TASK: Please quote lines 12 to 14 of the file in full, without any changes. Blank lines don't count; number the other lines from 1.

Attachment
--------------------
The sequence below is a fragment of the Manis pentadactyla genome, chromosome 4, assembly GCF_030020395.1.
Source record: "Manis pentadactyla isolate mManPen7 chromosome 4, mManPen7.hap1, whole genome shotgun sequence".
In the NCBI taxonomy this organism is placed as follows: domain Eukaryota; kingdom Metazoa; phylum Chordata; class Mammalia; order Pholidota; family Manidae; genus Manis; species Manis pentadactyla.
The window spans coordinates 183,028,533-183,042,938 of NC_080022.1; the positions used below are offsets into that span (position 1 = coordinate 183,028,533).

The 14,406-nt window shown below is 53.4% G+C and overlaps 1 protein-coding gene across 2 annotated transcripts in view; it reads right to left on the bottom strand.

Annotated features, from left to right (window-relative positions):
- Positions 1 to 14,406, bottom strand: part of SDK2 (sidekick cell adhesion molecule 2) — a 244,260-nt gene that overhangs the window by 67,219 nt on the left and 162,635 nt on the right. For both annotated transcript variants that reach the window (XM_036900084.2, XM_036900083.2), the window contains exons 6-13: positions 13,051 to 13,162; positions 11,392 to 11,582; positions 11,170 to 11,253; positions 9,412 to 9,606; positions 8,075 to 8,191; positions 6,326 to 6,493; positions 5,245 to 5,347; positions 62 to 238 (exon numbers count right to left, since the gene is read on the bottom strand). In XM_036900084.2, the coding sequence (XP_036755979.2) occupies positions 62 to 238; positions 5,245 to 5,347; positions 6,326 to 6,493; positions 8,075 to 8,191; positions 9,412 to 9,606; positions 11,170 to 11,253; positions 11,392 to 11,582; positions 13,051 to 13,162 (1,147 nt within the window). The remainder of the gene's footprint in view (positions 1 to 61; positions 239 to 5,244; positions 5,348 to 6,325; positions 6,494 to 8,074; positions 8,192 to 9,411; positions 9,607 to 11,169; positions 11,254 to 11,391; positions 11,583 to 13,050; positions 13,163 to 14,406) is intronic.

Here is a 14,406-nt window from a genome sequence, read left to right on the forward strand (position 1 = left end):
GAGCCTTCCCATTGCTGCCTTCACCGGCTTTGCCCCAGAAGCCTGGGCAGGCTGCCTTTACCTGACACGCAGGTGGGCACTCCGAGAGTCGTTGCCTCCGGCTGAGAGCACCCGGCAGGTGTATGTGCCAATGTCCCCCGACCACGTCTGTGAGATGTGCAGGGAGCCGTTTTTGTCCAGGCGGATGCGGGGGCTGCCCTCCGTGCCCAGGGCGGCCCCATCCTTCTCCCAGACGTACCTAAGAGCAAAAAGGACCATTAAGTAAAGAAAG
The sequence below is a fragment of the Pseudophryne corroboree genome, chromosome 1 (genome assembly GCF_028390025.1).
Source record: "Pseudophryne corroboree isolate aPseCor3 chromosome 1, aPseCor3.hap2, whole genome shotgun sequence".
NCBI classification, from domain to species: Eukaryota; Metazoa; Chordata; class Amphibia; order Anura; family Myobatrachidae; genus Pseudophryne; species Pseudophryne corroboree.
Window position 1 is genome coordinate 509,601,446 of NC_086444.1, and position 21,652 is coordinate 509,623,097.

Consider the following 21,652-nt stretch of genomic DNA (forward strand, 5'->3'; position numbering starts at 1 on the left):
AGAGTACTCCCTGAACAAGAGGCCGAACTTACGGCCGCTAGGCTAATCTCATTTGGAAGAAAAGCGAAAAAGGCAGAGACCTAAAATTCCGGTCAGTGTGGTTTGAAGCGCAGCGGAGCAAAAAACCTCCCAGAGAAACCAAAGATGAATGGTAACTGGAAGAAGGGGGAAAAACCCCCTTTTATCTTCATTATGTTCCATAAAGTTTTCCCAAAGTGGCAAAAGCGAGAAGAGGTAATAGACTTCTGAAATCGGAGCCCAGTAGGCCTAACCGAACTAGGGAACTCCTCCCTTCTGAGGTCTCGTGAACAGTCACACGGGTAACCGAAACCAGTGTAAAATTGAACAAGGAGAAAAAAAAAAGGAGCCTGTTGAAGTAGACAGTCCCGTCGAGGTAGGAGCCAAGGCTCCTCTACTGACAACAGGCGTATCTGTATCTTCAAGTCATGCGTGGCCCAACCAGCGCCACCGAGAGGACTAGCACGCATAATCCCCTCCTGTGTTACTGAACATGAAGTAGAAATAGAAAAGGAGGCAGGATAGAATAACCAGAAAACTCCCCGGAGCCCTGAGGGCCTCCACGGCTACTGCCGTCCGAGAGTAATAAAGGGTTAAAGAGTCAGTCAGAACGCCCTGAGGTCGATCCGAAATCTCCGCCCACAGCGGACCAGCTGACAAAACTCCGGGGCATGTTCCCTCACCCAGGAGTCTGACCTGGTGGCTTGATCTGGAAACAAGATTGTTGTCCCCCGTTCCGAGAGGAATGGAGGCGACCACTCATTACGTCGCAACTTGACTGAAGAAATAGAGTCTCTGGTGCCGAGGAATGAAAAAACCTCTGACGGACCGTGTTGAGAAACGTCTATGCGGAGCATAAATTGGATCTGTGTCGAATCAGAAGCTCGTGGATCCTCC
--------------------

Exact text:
NCBI classification, from domain to species: Eukaryota; Metazoa; Chordata; class Amphibia; order Anura; family Myobatrachidae; genus Pseudophryne; species Pseudophryne corroboree.
Window position 1 is genome coordinate 509,601,446 of NC_086444.1, and position 21,652 is coordinate 509,623,097.

Consider the following 21,652-nt stretch of genomic DNA (forward strand, 5'->3'; position numbering starts at 1 on the left):